Sermon: October 29, 2017 – Some Things Never Change

Some Things Never Change

Reformation Sunday
Martin Luther nails his 95 theses to the church door in Wittenburg, Germany

Text: 2 Peter 2: 1-3

But false prophets also arose among the people, just as there will be false teachers among you, who will secretly bring in destructive opinions. They will even deny the Master who bought them—bringing swift destruction on themselves. 2 Even so, many will follow their licentious ways, and because of these teachers the way of truth will be maligned. 3 And in their greed they will exploit you with deceptive words. Their condemnation, pronounced against them long ago, has not been idle, and their destruction is not asleep.

Language is a funny thing. There are words in our language today that did not exist just a few years ago. Words like “selfie” or “Google” or I-pad, I-phone, and I-pod are recent examples of new words that we have become accustomed to hearing.

There are also words that are used today as verbs, which were not originally intended to be used that way. Close to 100 years ago as radio communication was just beginning to become a reality here in the United States, we might have heard the word “microwave” as a description of a particular type of radio signal. The word has been around for a while now. But only recently has the word started to be used as a verb, for example, “my coffee was cold so I had to microwave it.” Of course this also happens sometimes with new words as well, the word mentioned earlier “Google” is both a noun and a verb; “I didn’t know what it was, so I had to Google it to find out.”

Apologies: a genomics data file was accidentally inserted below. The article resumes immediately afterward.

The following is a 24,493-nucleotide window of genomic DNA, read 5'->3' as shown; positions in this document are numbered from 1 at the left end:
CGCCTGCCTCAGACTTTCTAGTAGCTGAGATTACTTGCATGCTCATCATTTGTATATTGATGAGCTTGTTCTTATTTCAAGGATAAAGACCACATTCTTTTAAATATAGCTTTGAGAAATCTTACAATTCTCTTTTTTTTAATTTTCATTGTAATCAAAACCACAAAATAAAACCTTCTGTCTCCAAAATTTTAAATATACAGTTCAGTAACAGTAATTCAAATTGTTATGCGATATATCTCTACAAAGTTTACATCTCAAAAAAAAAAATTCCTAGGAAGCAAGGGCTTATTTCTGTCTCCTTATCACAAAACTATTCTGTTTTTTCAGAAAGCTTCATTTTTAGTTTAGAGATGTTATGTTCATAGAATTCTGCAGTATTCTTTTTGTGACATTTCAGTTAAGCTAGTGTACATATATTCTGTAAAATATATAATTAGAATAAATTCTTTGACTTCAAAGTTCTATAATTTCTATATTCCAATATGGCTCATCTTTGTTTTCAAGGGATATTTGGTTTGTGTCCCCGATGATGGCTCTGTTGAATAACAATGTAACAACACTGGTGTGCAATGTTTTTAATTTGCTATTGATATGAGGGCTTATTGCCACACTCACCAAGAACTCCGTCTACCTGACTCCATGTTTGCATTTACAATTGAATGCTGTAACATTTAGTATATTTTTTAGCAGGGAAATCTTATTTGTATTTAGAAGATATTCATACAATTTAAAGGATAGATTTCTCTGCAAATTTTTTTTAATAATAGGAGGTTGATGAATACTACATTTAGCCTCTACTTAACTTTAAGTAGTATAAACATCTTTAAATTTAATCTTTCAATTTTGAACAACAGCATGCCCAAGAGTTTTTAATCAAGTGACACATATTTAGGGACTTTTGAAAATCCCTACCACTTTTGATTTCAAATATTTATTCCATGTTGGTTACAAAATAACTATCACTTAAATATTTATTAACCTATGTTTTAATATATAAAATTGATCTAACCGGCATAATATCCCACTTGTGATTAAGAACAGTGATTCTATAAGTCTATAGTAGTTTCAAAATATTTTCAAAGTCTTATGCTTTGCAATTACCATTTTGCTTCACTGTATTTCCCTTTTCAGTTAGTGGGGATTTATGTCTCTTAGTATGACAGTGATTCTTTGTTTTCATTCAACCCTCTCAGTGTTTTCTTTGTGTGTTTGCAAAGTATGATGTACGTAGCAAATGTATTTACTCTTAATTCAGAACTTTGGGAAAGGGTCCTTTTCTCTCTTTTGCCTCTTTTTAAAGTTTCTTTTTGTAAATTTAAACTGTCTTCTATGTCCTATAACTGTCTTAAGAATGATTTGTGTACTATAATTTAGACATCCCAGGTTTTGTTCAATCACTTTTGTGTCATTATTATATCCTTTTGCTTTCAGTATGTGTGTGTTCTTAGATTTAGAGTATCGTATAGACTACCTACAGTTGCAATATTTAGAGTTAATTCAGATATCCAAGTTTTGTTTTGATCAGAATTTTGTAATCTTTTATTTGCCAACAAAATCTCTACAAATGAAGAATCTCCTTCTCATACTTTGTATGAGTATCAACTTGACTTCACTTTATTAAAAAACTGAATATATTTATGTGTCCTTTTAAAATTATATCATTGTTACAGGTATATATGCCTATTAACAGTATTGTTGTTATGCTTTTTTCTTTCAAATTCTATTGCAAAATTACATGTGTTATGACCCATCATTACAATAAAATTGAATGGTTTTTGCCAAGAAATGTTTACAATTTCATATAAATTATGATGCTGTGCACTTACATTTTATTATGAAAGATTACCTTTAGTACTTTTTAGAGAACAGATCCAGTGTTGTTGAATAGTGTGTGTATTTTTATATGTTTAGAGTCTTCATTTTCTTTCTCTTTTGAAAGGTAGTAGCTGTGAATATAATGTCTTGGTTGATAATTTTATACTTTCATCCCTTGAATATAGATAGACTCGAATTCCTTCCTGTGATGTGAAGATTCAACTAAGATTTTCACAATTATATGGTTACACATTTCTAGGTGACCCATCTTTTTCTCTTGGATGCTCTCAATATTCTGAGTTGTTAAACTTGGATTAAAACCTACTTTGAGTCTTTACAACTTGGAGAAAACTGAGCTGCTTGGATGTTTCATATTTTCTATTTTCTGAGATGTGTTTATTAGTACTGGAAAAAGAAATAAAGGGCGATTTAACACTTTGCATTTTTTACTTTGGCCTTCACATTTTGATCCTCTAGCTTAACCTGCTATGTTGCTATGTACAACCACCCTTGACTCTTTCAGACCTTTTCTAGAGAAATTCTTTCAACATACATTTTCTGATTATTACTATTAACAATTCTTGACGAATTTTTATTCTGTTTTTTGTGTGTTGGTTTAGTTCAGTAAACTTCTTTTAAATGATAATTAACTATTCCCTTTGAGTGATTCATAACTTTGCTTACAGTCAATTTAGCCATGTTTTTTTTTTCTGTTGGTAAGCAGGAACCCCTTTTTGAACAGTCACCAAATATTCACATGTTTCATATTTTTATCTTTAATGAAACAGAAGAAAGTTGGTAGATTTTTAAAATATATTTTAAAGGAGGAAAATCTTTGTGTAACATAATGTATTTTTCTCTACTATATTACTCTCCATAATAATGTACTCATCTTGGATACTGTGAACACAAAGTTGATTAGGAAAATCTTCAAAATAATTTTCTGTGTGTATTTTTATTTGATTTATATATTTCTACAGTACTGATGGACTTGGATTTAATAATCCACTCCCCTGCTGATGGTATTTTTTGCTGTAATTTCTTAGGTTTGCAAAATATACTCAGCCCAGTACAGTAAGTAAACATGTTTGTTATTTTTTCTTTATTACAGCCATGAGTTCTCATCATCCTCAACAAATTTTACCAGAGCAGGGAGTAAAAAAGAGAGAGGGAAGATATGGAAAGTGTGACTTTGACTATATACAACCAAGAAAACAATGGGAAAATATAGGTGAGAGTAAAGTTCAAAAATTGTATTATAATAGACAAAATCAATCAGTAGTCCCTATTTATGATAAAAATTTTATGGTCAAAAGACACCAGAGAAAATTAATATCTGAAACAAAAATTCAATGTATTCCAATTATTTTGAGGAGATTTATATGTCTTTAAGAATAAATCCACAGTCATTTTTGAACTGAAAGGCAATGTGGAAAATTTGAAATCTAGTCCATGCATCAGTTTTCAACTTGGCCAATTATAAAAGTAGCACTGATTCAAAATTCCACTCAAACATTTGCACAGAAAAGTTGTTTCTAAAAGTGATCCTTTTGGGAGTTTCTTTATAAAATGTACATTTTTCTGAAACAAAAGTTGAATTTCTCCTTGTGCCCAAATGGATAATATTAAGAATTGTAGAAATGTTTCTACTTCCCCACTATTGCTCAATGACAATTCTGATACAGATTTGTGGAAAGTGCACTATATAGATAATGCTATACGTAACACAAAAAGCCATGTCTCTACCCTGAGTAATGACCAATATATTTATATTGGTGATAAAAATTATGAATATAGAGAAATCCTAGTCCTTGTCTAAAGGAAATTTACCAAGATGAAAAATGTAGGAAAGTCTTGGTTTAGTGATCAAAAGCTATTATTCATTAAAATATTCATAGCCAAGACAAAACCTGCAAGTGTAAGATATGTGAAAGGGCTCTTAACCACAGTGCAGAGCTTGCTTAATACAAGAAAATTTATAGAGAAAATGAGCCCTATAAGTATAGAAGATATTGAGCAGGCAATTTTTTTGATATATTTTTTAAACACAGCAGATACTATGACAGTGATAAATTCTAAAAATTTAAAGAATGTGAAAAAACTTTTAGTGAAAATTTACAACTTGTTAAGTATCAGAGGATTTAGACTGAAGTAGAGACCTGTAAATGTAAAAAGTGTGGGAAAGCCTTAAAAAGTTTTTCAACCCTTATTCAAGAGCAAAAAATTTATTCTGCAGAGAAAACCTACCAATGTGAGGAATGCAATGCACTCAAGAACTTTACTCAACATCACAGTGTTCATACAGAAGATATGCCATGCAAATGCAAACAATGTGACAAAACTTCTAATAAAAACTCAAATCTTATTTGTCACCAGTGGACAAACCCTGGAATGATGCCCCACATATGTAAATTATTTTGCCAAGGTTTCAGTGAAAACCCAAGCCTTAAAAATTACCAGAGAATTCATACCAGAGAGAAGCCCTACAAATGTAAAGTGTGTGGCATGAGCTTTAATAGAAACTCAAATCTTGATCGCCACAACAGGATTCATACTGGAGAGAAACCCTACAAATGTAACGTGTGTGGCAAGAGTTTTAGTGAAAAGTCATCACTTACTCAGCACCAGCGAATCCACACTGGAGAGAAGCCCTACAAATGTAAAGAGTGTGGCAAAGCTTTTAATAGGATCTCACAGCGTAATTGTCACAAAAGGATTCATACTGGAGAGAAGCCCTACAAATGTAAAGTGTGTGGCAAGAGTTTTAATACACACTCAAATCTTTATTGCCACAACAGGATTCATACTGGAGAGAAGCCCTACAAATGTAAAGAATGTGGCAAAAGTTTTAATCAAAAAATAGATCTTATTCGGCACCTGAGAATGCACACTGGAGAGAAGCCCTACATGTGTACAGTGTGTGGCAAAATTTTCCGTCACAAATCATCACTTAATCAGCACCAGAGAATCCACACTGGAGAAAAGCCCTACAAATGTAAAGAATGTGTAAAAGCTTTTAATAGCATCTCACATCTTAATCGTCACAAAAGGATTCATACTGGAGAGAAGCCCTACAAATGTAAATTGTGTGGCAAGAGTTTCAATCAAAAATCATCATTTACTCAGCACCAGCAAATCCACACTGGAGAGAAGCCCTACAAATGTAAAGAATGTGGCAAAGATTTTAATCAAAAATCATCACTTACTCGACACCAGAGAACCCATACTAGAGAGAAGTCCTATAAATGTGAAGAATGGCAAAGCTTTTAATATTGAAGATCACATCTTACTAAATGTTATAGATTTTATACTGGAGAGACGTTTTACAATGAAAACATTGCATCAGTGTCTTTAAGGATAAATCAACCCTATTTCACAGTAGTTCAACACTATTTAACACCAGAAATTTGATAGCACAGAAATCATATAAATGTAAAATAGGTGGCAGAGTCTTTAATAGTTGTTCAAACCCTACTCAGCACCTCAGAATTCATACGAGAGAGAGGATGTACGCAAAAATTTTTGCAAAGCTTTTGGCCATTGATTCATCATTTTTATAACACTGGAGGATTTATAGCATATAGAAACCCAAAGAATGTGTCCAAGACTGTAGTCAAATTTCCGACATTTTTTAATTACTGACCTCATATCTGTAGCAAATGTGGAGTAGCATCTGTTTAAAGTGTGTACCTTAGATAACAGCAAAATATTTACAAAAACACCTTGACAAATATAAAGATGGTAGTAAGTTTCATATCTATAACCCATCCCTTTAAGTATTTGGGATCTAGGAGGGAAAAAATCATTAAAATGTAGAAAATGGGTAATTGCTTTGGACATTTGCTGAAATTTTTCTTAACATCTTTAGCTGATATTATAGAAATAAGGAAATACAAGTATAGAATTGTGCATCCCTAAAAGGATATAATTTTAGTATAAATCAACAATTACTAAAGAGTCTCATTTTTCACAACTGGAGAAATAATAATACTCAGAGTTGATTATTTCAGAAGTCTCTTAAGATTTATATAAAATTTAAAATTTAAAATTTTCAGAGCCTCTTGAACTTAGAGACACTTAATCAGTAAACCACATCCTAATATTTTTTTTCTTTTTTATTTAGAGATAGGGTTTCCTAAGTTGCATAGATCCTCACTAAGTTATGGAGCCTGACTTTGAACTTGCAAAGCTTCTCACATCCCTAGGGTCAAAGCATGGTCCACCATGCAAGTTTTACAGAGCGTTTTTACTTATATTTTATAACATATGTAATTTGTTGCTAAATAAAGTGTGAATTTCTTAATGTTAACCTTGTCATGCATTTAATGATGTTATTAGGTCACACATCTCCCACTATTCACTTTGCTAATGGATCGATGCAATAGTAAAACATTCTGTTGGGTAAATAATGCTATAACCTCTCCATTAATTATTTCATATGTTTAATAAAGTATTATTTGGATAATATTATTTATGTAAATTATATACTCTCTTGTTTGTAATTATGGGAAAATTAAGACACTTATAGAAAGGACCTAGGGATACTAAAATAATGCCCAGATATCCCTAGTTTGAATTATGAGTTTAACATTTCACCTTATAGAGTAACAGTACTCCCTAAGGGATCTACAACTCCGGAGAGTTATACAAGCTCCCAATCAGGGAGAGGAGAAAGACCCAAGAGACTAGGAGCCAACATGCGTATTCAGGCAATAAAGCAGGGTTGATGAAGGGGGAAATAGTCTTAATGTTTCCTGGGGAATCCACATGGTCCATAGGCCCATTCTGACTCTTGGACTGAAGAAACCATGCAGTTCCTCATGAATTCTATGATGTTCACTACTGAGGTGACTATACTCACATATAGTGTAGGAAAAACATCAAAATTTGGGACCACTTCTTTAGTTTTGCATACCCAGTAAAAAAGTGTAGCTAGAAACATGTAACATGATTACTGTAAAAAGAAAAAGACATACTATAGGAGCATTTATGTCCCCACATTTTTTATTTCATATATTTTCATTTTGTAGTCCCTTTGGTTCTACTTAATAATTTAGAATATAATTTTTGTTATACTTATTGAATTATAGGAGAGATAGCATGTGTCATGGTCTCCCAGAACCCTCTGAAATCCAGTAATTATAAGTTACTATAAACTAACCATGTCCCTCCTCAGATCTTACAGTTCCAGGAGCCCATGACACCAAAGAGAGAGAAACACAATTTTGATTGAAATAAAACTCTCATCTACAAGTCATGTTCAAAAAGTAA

Then there are combinations of words that when used together mean something entirely new or different than they originally meant. One set of words that are now used together are the two words face and book; when used in combination as Facebook, it has a whole new meaning. There are other examples, the two words smart and phone when used separately mean one thing, but when combined into a single word, “smartphone” has a whole new meaning. This can all be very confusing. Particularly when all these new words are used in combination. For example, one might say something like: “I saw a new microwave on Facebook and didn’t know how it worked so I Googled it on my smartphone to find out.” “It was so cool that I bought one on-line and when it arrived I took a selfie with my I-Pad and posted it on Instagram and had to tweet about it as well!” Yikes! How are we supposed to keep up?